Michigan-based folk troubadour Matthew Milia, best known for his poetic prowess on Frontier Ruckus recordings, releases his debut album Alone at St. Hugo, May 3, 2019 via Sitcom Universe Records.
While there are still bursts of his signature, Americana-laden sound on the new record, this debut unveils Milia’s secret knack for constructing pristine power pop. His soaring harmonies and impeccable chord changes on these fresh tunes will likely satisfy fans of both Big Star and Gram Parsons. Layered in Mellotron, pedal steel, Hammond organ, cello, mandolin, and horns, the textures of this album perfectly match the heavy lyrical content.
Milia’s second single from the new disc, “Congratulations Honey,” is a moody yet shimmering single, and a prime example of the earworms he’s able to create out of old memories. The four minutes of footage, produced for the accompanying music video, was shot on his home turf Detroit, Michigan, and the surrounding metropolitan area. It’s no surprise he chose the Motor City for the backdrop, Milia has written over 100 wistful songs about the city and its suburban landscapes—creating an ever-growing intricate personal mythology based on the area. His stacks of lengthy lyric sheets have always simultaneously painted vivid pictures of domestic minutiae, suburban redundancy and the fragility of family dynamics, and this new disc is no exception. “St. Hugo,” the stimulus for the album’s title, is the Catholic grade school he attended as a child, and from there he rhythmically retells nostalgic episodes from the past. Through rides in the family station wagon to birthday parties at banquet halls, Milia sonically brings you along for the excursion. And, while you’re there, you encounter a varied cast of figures: waitresses, soccer coaches, grandparents, and first loves.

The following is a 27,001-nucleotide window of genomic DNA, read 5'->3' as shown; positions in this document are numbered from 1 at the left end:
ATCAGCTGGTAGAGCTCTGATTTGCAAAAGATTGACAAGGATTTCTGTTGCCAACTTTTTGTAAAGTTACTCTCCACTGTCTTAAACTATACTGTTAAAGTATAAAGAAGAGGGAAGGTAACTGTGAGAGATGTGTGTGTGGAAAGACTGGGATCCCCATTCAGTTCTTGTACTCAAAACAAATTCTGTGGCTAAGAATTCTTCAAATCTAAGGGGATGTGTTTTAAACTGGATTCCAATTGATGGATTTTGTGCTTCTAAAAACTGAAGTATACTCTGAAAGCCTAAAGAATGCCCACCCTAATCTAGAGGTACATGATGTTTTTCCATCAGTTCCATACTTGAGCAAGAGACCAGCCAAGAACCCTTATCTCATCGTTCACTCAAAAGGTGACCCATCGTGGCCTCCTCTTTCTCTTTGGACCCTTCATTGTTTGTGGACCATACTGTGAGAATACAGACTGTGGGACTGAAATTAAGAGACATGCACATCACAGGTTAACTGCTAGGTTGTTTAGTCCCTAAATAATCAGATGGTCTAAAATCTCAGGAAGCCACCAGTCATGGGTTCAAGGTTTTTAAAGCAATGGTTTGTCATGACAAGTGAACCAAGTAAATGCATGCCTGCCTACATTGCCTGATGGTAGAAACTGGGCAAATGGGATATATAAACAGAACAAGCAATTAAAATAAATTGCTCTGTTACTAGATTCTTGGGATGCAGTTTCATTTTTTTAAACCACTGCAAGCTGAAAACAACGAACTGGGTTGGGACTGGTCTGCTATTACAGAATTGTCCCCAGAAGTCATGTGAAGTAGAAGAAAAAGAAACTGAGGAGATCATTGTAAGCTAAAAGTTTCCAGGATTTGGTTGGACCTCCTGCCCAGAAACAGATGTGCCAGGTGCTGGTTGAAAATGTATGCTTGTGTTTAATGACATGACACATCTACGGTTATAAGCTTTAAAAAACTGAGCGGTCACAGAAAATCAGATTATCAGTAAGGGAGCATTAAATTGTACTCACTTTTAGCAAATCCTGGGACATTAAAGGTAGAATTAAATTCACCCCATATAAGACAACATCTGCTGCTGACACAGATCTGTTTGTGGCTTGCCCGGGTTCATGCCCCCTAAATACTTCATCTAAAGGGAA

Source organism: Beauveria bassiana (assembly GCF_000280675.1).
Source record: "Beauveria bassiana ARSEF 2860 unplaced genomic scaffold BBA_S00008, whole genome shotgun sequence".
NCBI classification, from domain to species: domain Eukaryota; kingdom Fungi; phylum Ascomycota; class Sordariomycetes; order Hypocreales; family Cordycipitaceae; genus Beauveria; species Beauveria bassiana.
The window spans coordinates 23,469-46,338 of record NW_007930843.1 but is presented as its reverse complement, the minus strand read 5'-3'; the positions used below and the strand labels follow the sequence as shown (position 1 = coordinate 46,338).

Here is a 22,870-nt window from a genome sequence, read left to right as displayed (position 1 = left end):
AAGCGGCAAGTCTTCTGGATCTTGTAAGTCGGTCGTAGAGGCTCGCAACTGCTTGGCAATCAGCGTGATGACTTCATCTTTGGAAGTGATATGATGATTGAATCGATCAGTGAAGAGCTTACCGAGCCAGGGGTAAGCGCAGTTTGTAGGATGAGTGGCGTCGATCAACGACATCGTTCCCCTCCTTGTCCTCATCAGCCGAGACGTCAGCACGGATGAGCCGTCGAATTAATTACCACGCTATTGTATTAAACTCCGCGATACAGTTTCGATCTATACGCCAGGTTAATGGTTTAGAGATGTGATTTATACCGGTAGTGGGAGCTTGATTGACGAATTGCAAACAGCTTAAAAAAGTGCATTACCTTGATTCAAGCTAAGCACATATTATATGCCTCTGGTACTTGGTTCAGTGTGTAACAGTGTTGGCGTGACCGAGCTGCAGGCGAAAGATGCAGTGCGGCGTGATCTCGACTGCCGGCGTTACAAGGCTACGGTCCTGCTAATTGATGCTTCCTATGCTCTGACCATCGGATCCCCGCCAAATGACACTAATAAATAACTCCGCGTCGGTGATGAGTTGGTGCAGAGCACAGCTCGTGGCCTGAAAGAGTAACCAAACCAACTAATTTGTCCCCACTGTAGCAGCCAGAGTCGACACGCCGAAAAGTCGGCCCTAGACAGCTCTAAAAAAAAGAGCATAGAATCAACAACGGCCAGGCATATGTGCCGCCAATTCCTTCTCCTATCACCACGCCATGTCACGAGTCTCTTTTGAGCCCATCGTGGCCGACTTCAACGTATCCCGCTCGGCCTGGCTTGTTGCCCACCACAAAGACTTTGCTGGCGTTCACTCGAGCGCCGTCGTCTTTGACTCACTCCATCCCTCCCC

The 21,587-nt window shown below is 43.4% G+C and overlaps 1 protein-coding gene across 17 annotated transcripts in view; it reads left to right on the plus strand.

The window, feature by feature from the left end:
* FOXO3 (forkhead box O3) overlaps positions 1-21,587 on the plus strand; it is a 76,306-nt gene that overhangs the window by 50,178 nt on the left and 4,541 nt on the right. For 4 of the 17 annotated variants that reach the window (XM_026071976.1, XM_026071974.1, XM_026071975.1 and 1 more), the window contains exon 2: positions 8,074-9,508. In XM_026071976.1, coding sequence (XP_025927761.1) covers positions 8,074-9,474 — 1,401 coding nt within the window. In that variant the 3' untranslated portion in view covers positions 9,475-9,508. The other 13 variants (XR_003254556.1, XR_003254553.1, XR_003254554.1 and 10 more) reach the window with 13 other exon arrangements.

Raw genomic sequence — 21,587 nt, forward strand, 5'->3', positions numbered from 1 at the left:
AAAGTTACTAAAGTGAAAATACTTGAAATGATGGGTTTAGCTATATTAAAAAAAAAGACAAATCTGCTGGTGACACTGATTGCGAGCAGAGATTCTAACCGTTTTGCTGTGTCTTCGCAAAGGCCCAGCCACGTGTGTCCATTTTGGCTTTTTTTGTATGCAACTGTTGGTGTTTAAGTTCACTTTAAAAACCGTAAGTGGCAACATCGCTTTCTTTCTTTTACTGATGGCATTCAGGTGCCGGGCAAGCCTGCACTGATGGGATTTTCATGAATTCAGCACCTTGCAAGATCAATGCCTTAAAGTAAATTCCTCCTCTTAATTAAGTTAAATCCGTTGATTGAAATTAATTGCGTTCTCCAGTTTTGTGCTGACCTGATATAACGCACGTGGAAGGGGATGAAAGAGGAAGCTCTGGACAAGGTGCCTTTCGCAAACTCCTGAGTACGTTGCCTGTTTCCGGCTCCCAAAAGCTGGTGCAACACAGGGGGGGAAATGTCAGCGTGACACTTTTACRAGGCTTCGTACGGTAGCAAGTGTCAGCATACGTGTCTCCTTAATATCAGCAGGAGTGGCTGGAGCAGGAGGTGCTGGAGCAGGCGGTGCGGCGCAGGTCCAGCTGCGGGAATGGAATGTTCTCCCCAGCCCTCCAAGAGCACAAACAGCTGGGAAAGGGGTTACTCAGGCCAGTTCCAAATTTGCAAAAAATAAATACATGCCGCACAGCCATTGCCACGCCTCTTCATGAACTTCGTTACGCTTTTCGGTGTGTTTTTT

With production help from fellow Michigan musician Ben Collins, Alone at St. Hugo was recorded on a Tascam 388 reel-to-reel tape machine in a tiny Ypsilanti, Michigan spare room, the perfect location for such an intimate record.
Words by Rich Tupica